What does neighborhood availability look like by race, ethnicity, and nativity?
A comparison by race of poor children under age 5 – where poor is defined as someone who lives 100% below the poverty line – shows that 31 percent of Black children and 28 percent of Hispanic children live in high poverty neighborhoods, compared to 21 percent of Asian children and 18 percent of White children.

In addition, Hispanic children tend to live in neighborhoods with a higher concentration of households. For example, on average, Hispanic children live in neighborhoods where 45 percent households have children, compared to 39 percent among Black children, and 40 percent among Asian children. This means that Hispanic children may be living in neighborhoods that display a higher demand for early childhood education services.

When considering nativity – defined as having at least one parent who is foreign-born – 29 percent of Hispanic children are from foreign-born families, compared to 32 percent of Asian/Pacific Islander children. Previous research has shown that immigrant communities display a higher use of services when these are immediately available in their neighborhood. Thus, Dr. Acevedo-Garcia believes the data shows that poor children of different ethnicities tend to live in sharply segregated neighborhoods with higher concentrations of poverty, children, and immigrants, and highlights a higher propensity for poverty and demand for services in some neighborhoods. This is especially true among Hispanic children.

Where are Head Start Centers located?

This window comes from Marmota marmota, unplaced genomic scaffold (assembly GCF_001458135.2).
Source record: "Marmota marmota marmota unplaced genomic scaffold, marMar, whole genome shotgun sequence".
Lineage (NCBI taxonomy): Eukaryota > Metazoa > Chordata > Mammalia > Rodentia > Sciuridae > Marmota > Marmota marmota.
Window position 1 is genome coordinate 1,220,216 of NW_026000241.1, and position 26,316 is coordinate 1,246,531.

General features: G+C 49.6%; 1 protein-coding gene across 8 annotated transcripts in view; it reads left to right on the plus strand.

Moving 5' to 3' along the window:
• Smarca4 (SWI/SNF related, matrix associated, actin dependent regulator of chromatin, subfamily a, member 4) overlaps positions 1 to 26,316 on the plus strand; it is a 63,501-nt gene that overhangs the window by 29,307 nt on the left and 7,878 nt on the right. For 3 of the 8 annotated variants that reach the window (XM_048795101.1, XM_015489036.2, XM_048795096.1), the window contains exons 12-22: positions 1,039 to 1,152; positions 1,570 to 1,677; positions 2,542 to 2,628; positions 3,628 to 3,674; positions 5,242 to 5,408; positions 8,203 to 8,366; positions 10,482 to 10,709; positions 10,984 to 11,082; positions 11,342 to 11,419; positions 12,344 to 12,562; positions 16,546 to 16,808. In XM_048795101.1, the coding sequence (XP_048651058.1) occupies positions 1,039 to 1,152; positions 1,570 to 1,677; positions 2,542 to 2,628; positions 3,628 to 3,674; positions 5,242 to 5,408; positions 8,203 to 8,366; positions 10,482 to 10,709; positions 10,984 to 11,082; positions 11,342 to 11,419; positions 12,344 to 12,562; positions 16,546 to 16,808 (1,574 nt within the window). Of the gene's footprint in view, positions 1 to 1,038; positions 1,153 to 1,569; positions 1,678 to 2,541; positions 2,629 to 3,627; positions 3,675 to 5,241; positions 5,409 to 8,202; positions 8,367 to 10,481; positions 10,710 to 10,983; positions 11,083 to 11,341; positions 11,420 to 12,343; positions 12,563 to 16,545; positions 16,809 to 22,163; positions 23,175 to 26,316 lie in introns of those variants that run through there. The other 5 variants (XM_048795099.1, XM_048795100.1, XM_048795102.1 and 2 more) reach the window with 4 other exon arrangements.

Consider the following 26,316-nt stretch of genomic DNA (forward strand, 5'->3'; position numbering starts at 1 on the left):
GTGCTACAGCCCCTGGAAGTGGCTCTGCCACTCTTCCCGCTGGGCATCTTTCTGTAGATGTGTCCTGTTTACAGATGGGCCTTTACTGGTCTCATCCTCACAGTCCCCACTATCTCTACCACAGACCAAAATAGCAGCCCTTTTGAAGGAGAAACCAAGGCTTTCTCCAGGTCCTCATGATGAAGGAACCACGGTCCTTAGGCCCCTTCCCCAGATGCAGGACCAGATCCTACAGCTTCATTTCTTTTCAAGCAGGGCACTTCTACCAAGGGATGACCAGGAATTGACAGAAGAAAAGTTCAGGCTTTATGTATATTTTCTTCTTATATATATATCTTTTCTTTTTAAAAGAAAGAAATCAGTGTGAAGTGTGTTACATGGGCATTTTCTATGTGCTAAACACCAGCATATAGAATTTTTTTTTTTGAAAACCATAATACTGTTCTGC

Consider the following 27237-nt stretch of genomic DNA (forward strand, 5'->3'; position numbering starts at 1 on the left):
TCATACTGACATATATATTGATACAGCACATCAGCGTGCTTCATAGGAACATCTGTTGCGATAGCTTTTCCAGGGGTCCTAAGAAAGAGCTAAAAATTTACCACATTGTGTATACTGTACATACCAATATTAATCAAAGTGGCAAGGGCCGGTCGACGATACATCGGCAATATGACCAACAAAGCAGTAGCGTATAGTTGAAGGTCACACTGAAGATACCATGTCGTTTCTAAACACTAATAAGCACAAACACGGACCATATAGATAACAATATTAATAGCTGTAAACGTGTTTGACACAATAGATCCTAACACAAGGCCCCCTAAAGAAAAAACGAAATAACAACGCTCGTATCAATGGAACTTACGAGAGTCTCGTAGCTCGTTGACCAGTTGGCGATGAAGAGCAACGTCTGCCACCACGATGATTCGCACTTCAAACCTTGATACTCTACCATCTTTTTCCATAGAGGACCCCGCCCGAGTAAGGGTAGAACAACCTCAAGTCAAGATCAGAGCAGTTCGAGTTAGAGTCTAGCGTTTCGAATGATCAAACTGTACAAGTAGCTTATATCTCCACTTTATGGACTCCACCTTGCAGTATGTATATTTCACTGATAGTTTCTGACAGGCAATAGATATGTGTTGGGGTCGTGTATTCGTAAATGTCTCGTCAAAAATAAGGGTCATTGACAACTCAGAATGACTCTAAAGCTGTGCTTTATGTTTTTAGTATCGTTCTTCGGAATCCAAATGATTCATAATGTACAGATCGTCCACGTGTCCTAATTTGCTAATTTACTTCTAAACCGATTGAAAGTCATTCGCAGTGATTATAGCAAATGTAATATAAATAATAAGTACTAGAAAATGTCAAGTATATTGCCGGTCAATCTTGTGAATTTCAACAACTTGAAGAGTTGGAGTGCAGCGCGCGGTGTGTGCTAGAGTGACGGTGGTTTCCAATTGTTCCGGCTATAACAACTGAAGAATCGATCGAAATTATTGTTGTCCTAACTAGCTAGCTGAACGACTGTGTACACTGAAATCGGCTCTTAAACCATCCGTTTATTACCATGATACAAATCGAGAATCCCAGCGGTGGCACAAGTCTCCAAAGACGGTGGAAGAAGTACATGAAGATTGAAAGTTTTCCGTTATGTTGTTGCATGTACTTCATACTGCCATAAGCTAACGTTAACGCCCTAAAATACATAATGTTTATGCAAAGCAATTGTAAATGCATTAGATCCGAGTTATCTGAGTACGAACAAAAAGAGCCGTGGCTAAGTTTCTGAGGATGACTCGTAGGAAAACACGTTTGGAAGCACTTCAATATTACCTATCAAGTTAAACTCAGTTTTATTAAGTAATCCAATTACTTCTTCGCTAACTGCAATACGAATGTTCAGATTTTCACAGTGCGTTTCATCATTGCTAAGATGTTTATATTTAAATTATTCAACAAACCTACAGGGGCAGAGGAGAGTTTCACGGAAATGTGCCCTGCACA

Of eligible children who live in a neighborhood with a Head Start Center nearby, 31 percent of children were Black; 31 percent were Hispanic; 28 percent were White; and 22 percent were Asian.

However, when viewed through the lens of eligible children PER Head Start center in each neighborhood, the results were rather unsettling:
* The average Black child lives in an area with 72 other eligible Black children
* The average Hispanic child lives in an area with 83 other eligible Hispanic children
* The average White child lives in an area with 53 other eligible White children

Given that an average Head Start center serves between 30-50 children, a comparison between the number of Hispanic vs. White children per Head Start center suggests a difference of approximately 30 children, which results in a potential “1 center gap.”

Policy implications include closely monitoring location when expanding Head Start centers and expanding in places with the greatest unmet need. Furthermore, policymakers should more consistently utilize data and analyses to identify areas of need. At this time, Head Start data is only provided in aggregate, program-based figures. Dr. Acevedo-Garcia asserts that going forward, data collection should be center-based, rather than program-based, to ensure more accurate reflections of local usage and need.

Part Three of our discussion will review the final portion of the webinar, which includes relevant study data from Latino Policy Forum and Q&A from the webinar.